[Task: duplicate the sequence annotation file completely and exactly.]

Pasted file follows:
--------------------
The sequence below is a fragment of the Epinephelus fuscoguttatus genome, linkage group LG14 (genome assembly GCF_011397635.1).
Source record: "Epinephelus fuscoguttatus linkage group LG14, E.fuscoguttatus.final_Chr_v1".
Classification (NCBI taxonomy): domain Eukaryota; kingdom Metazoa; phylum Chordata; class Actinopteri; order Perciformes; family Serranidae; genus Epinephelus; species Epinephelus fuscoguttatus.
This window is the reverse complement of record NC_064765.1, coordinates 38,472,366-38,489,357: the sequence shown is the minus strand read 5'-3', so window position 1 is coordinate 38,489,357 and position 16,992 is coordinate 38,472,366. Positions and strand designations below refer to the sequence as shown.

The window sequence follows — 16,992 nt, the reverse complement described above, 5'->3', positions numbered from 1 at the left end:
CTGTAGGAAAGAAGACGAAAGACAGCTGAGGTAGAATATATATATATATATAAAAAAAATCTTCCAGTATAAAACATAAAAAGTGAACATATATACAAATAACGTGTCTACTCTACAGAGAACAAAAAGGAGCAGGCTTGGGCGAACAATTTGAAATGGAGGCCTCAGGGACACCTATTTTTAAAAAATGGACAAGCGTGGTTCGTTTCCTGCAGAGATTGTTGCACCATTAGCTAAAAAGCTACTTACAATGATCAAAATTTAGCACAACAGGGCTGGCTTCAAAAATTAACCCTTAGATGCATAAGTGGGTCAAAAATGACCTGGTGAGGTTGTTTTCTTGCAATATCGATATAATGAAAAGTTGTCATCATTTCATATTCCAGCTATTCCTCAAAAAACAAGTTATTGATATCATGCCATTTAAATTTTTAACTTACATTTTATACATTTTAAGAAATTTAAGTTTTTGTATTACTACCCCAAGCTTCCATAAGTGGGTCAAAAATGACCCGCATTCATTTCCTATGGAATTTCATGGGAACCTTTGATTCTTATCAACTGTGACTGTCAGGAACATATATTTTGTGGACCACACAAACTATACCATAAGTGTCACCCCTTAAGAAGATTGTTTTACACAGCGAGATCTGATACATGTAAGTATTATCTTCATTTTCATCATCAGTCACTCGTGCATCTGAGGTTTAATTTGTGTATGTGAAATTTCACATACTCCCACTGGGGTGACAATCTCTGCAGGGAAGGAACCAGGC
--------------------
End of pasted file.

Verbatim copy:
The sequence below is a fragment of the Epinephelus fuscoguttatus genome, linkage group LG14 (genome assembly GCF_011397635.1).
Source record: "Epinephelus fuscoguttatus linkage group LG14, E.fuscoguttatus.final_Chr_v1".
Classification (NCBI taxonomy): domain Eukaryota; kingdom Metazoa; phylum Chordata; class Actinopteri; order Perciformes; family Serranidae; genus Epinephelus; species Epinephelus fuscoguttatus.
This window is the reverse complement of record NC_064765.1, coordinates 38,472,366-38,489,357: the sequence shown is the minus strand read 5'-3', so window position 1 is coordinate 38,489,357 and position 16,992 is coordinate 38,472,366. Positions and strand designations below refer to the sequence as shown.

The window sequence follows — 16,992 nt, the reverse complement described above, 5'->3', positions numbered from 1 at the left end:
CTGTAGGAAAGAAGACGAAAGACAGCTGAGGTAGAATATATATATATATATAAAAAAAATCTTCCAGTATAAAACATAAAAAGTGAACATATATACAAATAACGTGTCTACTCTACAGAGAACAAAAAGGAGCAGGCTTGGGCGAACAATTTGAAATGGAGGCCTCAGGGACACCTATTTTTAAAAAATGGACAAGCGTGGTTCGTTTCCTGCAGAGATTGTTGCACCATTAGCTAAAAAGCTACTTACAATGATCAAAATTTAGCACAACAGGGCTGGCTTCAAAAATTAACCCTTAGATGCATAAGTGGGTCAAAAATGACCTGGTGAGGTTGTTTTCTTGCAATATCGATATAATGAAAAGTTGTCATCATTTCATATTCCAGCTATTCCTCAAAAAACAAGTTATTGATATCATGCCATTTAAATTTTTAACTTACATTTTATACATTTTAAGAAATTTAAGTTTTTGTATTACTACCCCAAGCTTCCATAAGTGGGTCAAAAATGACCCGCATTCATTTCCTATGGAATTTCATGGGAACCTTTGATTCTTATCAACTGTGACTGTCAGGAACATATATTTTGTGGACCACACAAACTATACCATAAGTGTCACCCCTTAAGAAGATTGTTTTACACAGCGAGATCTGATACATGTAAGTATTATCTTCATTTTCATCATCAGTCACTCGTGCATCTGAGGTTTAATTTGTGTATGTGAAATTTCACATACTCCCACTGGGGTGACAATCTCTGCAGGGAAGGAACCAGGC